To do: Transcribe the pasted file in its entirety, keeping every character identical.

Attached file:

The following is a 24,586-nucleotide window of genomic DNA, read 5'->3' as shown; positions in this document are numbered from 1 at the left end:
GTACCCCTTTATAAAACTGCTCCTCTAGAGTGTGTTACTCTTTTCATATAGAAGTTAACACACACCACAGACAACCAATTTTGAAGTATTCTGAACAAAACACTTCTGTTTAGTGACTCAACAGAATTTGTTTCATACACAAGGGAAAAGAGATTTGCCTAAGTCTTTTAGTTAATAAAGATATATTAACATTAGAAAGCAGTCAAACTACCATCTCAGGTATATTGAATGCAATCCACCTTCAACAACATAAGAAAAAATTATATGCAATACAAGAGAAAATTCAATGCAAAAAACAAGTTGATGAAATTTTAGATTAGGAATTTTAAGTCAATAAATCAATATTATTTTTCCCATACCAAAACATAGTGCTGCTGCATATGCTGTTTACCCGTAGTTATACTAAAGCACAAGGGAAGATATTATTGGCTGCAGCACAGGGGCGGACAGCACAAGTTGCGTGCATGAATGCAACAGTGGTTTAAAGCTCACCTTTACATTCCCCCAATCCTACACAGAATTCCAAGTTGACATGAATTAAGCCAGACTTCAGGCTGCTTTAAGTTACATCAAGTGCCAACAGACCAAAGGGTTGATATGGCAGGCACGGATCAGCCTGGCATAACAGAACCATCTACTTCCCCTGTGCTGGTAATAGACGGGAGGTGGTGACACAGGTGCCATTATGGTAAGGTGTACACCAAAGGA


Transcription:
The following is a 24,586-nucleotide window of genomic DNA, read 5'->3' as shown; positions in this document are numbered from 1 at the left end:
GTACCCCTTTATAAAACTGCTCCTCTAGAGTGTGTTACTCTTTTCATATAGAAGTTAACACACACCACAGACAACCAATTTTGAAGTATTCTGAACAAAACACTTCTGTTTAGTGACTCAACAGAATTTGTTTCATACACAAGGGAAAAGAGATTTGCCTAAGTCTTTTAGTTAATAAAGATATATTAACATTAGAAAGCAGTCAAACTACCATCTCAGGTATATTGAATGCAATCCACCTTCAACAACATAAGAAAAAATTATATGCAATACAAGAGAAAATTCAATGCAAAAAACAAGTTGATGAAATTTTAGATTAGGAATTTTAAGTCAATAAATCAATATTATTTTTCCCATACCAAAACATAGTGCTGCTGCATATGCTGTTTACCCGTAGTTATACTAAAGCACAAGGGAAGATATTATTGGCTGCAGCACAGGGGCGGACAGCACAAGTTGCGTGCATGAATGCAACAGTGGTTTAAAGCTCACCTTTACATTCCCCCAATCCTACACAGAATTCCAAGTTGACATGAATTAAGCCAGACTTCAGGCTGCTTTAAGTTACATCAAGTGCCAACAGACCAAAGGGTTGATATGGCAGGCACGGATCAGCCTGGCATAACAGAACCATCTACTTCCCCTGTGCTGGTAATAGACGGGAGGTGGTGACACAGGTGCCATTATGGTAAGGTGTACACCAAAGGA